Wednesday, September 07, 2005

The Lost Village

I went on a Civil Affairs mission yesterday, and the experience proved to be a much needed shot in the arm. Since returning from my two weeks of leave I have found myself increasingly disinterested in this place with my thoughts consumed by my family back in Texas. The trip I made yesterday, however, reminded me yet again of why we are here and gave me a renewed sense of purpose.

The village we went to was just recently discovered by our Civil Affairs team. Obviously it has been there all the while, but our unit’s efforts have concentrated on more populous and evident areas of need. Conversely, this village is much smaller and out of the way.

I have commented frequently on the children we encounter here. At times they can be obnoxiously forward, but even then my interactions with them give me hope in this nation’s future. The children of this village, however, were a breath of fresh air. While they are just as impoverished as the children of other villages, they were amazingly well behaved and polite. After having tea with the sheik and some of the village elders the medics provided some very basic medical care (remember, they have no concept of a family doctor), and then we handed out some toothbrushes and some toys.

I am always so impressed at the beauty in these kids, and knowing they will now have an opportunity to grow up free makes this endeavor worth every effort.

This little guy kept trying to peek in while we were having tea with sheik, and kept getting "shooed" away. I couldn't help but chuckle at him, which I'm sure didn't help the situation.

One of the medics and me handing out toothpaste and tooth brushes. When was the last time your kid got excited about a new tooth brush?

The sheik overseeing the activities...and making sure the kids behaved.

The rest are just pictures of the kids I took that day.


Anonymous Anonymous said...

Awesome pics as usual John, thanks for all of your hard work and we look forward to seeing you again very soon.

The Bridges

5:42 AM  
Blogger Katy said...

Oh, I am not sure why, but those children just choked me up. That is why ya'll are there. Thank you sir for your service!!!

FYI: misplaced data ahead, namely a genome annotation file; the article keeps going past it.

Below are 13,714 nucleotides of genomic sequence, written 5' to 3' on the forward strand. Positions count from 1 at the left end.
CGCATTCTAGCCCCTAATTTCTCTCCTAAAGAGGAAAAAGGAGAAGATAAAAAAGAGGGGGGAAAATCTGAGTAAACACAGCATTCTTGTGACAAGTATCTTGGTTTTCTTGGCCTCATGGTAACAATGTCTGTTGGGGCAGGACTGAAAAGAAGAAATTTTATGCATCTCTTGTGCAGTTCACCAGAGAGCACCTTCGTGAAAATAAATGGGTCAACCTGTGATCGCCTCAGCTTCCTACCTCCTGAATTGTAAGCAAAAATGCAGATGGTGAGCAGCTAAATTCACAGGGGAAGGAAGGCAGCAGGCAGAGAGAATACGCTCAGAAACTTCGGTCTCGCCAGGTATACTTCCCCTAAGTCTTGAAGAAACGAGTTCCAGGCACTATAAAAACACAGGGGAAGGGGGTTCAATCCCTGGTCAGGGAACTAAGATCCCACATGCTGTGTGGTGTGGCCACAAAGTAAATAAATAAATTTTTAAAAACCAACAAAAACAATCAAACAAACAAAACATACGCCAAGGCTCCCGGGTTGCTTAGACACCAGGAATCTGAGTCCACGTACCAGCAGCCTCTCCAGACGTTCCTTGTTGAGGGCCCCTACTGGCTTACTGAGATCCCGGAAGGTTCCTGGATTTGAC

9:30 AM  
Anonymous SK said...

Thanks again for sharing your experiences and your photos.

12:48 PM  
Blogger Call Me Grandma said...

I got a lump in my throat reading that. I am so proud of our military. Thanks for the good story from Iraq.

5:28 PM  
Blogger Wayne's Mom said...

Precious pictures of precious little lives. Thank you for sharing such a sweet moment.

6:03 PM  
Anonymous Aaron from Austin, Texas said...

It's nice to see some postive images coming out of Iraq. Thanks. Take care and Hook em!

1:59 PM  
Blogger Papa Ray said...


Great Pics, thanks for sharing. I want to share this with you and your buds. I think every American should read this.

Continue the Mission

Papa Ray
West Texas

4:49 PM  
Anonymous Elizabeth Martin said...

Thank you for you site, and thank you for your service. God bless you all. -Liz

7:50 AM  
Blogger Melissa said...

When it's all said and done it is the children who will reap the rewards of your hard work and dedication. Thank you John, it's a beautiful reminder of why we all must keep the faith and stay the course.

Melissa a.k.a. Tigerbee92

4:43 PM  
Blogger Maddie said...

Wow, I love your site! Great pics, and it's so good to hear another more positive side of this story.

Keep up the good work,

6:10 AM  
Anonymous Anonymous said...

That little guy peeking in the window looks alot like Luke. Did you notice that?(really touches home in that case I'm sure) For some reason the look in the eyes of those children really grabs me. Our hearts go out to all the children over there and also the little ones that are victims of Katrina. So helpless and innocent and truly victims of their circumstances. With what YOU are doing along with many others and prayer their tomorrows will be better. Thanks again John, for sharing your heart. Luv Ps91 M/D

11:34 AM  
Anonymous SuperChief said...

As an advisor in another war I had the opportunity to provide security for a Civic Action Team. The place was far different but the faces of the children were the same and the sense of accomplising something worthwhile was fantastic. Thank you and all your comrades for "keeping the faith" and doing your often seemingly unrewarding job with pride and professionalism.

6:02 AM  

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